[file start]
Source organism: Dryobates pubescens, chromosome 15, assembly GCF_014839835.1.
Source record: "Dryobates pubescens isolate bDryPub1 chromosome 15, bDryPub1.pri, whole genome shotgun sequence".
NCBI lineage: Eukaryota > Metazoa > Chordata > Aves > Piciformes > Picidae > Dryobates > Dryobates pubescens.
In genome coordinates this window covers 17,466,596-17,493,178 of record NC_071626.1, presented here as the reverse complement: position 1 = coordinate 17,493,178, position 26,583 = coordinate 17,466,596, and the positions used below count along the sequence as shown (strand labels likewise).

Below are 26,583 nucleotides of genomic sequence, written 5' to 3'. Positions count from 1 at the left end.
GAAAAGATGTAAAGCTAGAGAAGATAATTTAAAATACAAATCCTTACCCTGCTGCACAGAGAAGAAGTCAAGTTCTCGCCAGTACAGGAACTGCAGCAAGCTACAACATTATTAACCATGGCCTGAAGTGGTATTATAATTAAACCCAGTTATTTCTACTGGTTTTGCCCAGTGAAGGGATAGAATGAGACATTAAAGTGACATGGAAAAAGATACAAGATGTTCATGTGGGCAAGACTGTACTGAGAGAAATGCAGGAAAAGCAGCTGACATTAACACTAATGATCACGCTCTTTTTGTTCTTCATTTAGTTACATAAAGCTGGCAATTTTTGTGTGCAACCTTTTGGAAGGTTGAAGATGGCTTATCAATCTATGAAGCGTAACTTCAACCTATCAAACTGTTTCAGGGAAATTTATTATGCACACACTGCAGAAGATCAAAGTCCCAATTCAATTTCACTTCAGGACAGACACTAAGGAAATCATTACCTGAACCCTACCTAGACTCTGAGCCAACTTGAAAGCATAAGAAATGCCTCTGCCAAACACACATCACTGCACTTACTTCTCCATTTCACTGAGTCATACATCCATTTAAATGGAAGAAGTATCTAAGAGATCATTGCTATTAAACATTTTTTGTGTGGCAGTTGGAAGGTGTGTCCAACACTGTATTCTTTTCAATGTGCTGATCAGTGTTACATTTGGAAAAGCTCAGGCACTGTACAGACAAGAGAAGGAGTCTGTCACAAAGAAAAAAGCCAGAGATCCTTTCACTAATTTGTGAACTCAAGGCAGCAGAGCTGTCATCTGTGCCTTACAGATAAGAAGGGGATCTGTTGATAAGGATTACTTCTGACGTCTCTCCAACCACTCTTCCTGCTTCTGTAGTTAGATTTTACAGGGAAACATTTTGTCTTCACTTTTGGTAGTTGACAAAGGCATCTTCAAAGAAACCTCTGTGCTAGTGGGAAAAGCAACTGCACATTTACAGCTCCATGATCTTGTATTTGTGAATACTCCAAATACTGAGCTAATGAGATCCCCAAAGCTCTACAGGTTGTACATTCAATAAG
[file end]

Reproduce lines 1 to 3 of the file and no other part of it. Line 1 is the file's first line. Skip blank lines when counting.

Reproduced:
Source organism: Dryobates pubescens, chromosome 15, assembly GCF_014839835.1.
Source record: "Dryobates pubescens isolate bDryPub1 chromosome 15, bDryPub1.pri, whole genome shotgun sequence".
NCBI lineage: Eukaryota > Metazoa > Chordata > Aves > Piciformes > Picidae > Dryobates > Dryobates pubescens.